WE are in an election year and the voting public will be faced with choices to make when they consider who they want to give their support to.
Some voters choose along tribal lines or from their own ethnic group and others choose based on how successful candidates has been in his or her previous career.
Still, others prefer to give their vote to the person who promises the world to them.
It is the same every five years.
If the public is not more critical of their leaders, it is because they have, in a way, become soothed to the routine.
But people, especially those lower on the rung of society – which is basically the majority of the citizens – owe it to themselves to determine who is the best candidate and not be swayed by a sudden rush of goodwill that extends from their sitting members’ office around this time of year, or any other factor that really has no bearing on how a leader is expected to behave once in office.
So, how are voters supposed to know who is the best candidate for them to choose?
The obvious yard stick by which any man, public servant or worker is given credit for, is what they have accomplished over time.
Having sound policies and ideas that make sense and are practical is another great selling point and a factor worth taking note of.
The cult of personality politics may hold in some electorates in the country but hardly represents how Papua New Guineans choose their leaders.
For candidates that have been in office for a while, perhaps, the most useful benchmark to judge them on is how much they have done for their constituents and
what they have done in terms of tangible development to their electorates.
Both from an infrastructural standpoint and from a legislative one as well, how many have furthered the cause of the people whom they are supposed to represent in Parliament?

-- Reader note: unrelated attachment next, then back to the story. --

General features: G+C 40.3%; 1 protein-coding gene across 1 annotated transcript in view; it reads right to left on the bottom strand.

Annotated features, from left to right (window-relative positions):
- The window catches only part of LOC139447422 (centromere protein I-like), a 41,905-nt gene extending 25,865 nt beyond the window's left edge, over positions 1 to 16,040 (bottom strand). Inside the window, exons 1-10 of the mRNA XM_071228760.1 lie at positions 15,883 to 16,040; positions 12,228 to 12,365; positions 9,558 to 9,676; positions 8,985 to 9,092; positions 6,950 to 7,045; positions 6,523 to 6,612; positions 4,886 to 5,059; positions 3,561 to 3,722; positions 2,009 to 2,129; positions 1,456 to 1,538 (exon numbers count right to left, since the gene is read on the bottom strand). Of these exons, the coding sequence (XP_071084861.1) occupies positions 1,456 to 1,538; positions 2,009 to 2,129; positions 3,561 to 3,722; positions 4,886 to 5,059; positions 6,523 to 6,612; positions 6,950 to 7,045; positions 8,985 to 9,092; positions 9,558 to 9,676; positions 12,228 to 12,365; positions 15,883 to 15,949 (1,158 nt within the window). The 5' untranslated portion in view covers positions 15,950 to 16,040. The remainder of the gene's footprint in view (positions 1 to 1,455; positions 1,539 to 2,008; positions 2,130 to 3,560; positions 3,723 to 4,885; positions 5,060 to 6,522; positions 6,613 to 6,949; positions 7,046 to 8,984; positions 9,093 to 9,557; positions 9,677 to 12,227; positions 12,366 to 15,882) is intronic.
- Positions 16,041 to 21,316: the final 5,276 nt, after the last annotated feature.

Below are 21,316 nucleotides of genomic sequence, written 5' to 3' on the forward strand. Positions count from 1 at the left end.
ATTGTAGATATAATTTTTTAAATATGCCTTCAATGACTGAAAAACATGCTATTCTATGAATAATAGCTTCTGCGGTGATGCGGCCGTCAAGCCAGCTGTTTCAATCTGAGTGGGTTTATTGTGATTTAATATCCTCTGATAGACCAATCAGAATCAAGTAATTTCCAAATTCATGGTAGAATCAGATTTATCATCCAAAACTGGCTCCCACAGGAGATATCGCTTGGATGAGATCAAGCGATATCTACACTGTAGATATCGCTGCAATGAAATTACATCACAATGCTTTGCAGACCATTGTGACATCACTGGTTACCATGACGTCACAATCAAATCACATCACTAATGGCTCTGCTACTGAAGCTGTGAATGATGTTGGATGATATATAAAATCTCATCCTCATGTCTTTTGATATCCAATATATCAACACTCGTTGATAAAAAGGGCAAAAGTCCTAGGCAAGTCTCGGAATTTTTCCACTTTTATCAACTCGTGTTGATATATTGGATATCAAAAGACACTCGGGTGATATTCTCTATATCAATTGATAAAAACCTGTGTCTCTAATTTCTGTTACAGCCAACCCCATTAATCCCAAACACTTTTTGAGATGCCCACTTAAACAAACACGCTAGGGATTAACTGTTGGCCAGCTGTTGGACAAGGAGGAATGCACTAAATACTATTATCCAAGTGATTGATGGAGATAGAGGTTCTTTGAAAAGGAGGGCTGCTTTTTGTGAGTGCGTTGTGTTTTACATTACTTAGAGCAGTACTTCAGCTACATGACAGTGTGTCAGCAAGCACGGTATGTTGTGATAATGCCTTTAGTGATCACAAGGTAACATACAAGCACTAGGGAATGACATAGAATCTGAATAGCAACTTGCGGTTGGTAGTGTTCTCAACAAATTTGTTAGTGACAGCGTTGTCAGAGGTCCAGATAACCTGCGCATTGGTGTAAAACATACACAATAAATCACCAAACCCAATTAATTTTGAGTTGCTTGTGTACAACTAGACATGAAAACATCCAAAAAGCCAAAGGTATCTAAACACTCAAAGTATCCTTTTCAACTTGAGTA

One regional member, who is a sitting MP, geared much of his development policies to educating the youth in his province.
Implementing his own free education or subsidised education policy for students from his province meant he had invariably shored up support from parents and communities who would benefit in the long run.
This kind of leadership is visionary. This kind of leader is hard to ignore whether one has an affinity to him or not.
All MPs fulfil their roles to the best of their ability.
We cannot take that away from them.
It is just that some do a much better job than others.
The responsibility is then with the people either to persist, to stay loyal and hope for their man to turn the corner or to make a decision based on performance.
There is no simple answer.
How do you judge a candidate that has been there and done it but perhaps has not fulfilled the promise he showed and made when he first got elected as opposed to an untested candidate that talks a good game?
If a country’s leaders reflect on the people, what can we say about Papua New Guinea in 2022?
Has progress been made at a rate that will determine a brighter future for the people?
The onus is on the people to exercise their democratic right to choose as they see fit.
If they choose to usher in unworthy or unfit individuals, then they will reap what they sow but so will the country.
The converse is true if they choose well.